Tax leaves cavity in wallets

The introduction of a new sugar tax on soft drinks has meant that consumers could end up paying more for their favourite fizzy drinks.

The ‘Soft Drinks Industry Levy’, or ‘sugar tax’, was first announced in 2016 in the hopes of putting pressure on soft drinks manufacturers to reduce the sugar content of their drinks, in a bid to help curb levels of obesity associated with a high sugar intake in the diet. The tax will hit the manufacturers of drinks with high sugar contents the hardest, with drinks containing more than 8g of sugar per 100ml set to be taxed 24p per litre. Drinks containing 5-8g of sugar per 100ml are faced with a lower rate of 18p per litre.

Ahead of the changes, many producers have made changes to the recipes of their drinks to reduce the sugar content of their drinks in order to avoid being taxed. Brands such as Fanta, Lucozade and Ribena are all cutting down the amount of sugar in their drinks following the new tax.

However, not all of these changes have been met with a positive reaction, with the manufacturers of Irn-Bru facing online petitions and major backlash after heavily reducing the sugar content of the drink from 10.3g to 4.7g per 100ml, which some have argued has altered its taste.

Even so, some manufacturers like Coca-Cola and Pepsi have left their recipes unchanged, meaning that this is where consumers will feel the most difference price-wise. Public Health England previously reported that one 330ml can of Coca-Cola contains as many as nine cubes of sugar, so, it is little surprise that Coca-Cola will be cutting the size of its 1.75l bottle down to 1.5l and putting its price up by 20p in the face of the new tax.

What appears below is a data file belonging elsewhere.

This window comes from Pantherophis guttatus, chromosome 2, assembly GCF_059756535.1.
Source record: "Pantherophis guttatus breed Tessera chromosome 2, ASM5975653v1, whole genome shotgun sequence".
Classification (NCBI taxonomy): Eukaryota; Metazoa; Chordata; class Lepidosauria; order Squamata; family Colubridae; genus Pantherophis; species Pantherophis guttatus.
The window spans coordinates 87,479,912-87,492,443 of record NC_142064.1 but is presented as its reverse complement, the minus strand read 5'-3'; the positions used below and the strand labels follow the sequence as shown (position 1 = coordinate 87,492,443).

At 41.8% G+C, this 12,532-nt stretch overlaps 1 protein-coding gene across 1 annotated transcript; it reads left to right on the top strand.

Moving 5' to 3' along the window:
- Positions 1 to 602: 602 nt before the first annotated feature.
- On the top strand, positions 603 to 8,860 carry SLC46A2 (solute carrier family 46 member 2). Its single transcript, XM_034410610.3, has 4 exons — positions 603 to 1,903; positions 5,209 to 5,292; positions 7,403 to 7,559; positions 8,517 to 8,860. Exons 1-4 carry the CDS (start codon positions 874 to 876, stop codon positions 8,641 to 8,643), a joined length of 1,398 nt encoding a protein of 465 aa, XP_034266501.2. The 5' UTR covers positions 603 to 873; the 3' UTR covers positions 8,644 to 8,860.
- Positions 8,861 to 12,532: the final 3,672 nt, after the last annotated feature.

Overall, the tax has faced mixed reactions from consumers. Whilst some have praised the tax for attempting to combat some of the health risks associated with a high sugar diet, such as obesity, and tooth decay which could potentially relieve some of the pressure on the NHS, others have been more sceptical and have raised the point that shoppers might just continue to buy the same amount of these high sugar drinks and pay more for them, rather than change their shopping habits because of the changes. Others have suggested that there is an argument to be made that this is a tax which will end up affecting those who are less well-off the most.

This demographic will experience a rise in the traditionally cheaper more sugary drinks that tend to be more affordable to them, without these changes being levelled out by any attempts to make typically healthier foods and drinks cheaper and more accessible to those on lower incomes. The long-term effects of the tax on diet are difficult to measure at so early a stage.

The government has already made plans to use the £240m expected to be raised from the tax to promote healthier lifestyles, particularly amongst school children, by investing this money back into school sports and breakfast clubs across England.


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Rosie Burgoyne